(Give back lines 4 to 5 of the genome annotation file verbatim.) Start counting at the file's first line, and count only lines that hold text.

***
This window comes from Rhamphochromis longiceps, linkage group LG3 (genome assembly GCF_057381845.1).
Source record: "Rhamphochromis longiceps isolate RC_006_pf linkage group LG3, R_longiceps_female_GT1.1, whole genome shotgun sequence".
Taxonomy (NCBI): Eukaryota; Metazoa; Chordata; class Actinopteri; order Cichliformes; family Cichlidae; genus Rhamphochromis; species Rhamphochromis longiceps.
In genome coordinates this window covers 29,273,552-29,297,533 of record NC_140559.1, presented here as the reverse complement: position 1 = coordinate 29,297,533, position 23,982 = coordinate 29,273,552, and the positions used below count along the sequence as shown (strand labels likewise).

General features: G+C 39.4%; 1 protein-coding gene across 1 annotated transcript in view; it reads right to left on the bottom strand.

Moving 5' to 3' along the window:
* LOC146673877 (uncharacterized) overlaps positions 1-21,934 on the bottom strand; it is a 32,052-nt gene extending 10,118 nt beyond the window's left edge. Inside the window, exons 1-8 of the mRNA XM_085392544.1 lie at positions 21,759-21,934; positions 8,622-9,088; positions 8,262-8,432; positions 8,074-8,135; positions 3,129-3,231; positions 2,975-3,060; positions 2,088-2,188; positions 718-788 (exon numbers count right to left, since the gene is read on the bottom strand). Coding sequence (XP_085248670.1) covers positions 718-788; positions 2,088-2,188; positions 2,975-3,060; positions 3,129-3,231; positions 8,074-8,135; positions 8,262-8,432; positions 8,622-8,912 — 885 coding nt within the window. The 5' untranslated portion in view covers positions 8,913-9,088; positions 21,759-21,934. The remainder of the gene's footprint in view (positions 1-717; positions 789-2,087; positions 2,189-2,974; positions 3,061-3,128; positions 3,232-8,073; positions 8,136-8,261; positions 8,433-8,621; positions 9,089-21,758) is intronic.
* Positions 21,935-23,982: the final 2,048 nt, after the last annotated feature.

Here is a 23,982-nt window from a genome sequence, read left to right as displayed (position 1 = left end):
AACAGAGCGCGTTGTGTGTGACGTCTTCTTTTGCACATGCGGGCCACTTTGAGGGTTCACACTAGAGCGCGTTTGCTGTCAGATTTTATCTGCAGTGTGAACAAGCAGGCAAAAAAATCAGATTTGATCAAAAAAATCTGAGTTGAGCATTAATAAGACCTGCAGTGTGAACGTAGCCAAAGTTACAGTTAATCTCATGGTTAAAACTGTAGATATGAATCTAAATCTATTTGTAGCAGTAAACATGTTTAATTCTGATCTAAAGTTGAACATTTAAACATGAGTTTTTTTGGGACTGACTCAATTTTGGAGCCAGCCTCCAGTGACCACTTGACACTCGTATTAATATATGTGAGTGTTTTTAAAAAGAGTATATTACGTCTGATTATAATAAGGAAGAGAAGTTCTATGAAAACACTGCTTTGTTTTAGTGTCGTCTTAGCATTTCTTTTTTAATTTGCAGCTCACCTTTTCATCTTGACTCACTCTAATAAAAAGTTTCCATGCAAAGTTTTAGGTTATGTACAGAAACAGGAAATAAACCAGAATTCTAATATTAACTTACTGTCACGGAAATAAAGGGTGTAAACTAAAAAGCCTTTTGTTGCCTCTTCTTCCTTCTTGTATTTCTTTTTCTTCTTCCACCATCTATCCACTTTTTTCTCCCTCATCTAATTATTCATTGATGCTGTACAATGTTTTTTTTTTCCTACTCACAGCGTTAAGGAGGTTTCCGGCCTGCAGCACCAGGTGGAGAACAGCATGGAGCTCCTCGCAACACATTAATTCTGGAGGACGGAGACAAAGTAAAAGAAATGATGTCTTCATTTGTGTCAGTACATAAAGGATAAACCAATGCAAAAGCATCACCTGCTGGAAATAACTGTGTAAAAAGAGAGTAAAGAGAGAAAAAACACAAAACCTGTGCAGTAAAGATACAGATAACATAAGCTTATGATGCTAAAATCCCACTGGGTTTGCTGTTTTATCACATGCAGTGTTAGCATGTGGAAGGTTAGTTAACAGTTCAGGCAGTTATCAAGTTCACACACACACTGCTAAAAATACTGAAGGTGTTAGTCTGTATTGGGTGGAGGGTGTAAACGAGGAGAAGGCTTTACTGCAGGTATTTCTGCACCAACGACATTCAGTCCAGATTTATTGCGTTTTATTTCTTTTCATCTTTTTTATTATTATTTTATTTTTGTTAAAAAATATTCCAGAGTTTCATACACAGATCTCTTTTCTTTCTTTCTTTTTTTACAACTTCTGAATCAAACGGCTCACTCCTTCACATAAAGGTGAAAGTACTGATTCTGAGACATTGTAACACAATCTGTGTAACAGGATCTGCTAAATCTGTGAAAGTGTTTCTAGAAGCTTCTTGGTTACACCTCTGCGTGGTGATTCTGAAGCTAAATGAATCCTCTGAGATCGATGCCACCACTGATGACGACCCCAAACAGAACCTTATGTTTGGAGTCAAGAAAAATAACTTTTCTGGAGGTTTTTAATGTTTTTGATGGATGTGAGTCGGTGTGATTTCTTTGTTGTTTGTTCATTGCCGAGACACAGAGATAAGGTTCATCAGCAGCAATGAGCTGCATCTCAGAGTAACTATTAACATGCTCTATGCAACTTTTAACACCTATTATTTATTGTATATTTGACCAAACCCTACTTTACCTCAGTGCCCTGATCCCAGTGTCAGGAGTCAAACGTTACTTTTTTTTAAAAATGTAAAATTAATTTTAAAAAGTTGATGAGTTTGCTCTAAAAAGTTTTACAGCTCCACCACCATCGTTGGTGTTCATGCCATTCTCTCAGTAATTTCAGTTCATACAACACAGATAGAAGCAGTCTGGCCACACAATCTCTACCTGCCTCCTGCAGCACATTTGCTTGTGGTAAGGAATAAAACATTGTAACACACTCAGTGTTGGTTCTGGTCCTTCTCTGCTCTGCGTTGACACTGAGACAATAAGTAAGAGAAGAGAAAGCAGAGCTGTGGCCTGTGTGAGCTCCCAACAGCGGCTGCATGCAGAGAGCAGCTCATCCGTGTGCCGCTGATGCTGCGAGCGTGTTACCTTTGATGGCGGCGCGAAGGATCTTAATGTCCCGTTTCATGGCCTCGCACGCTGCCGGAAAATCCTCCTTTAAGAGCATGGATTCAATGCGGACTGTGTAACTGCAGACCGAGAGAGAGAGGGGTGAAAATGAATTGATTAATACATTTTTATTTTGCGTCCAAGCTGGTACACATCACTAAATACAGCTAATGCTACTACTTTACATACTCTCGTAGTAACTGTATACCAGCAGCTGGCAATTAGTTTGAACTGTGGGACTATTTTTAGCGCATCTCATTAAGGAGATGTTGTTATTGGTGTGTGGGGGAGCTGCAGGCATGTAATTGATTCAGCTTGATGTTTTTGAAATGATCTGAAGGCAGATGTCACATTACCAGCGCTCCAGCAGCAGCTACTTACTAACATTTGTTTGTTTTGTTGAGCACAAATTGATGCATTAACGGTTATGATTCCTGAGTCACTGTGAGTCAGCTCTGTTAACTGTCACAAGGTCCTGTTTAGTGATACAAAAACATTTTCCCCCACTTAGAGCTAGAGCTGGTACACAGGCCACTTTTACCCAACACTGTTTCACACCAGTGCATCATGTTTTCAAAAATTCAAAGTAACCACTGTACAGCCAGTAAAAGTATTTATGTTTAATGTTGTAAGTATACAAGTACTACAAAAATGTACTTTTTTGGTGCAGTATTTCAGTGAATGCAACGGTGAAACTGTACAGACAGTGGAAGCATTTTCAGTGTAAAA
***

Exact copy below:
In genome coordinates this window covers 29,273,552-29,297,533 of record NC_140559.1, presented here as the reverse complement: position 1 = coordinate 29,297,533, position 23,982 = coordinate 29,273,552, and the positions used below count along the sequence as shown (strand labels likewise).

General features: G+C 39.4%; 1 protein-coding gene across 1 annotated transcript in view; it reads right to left on the bottom strand.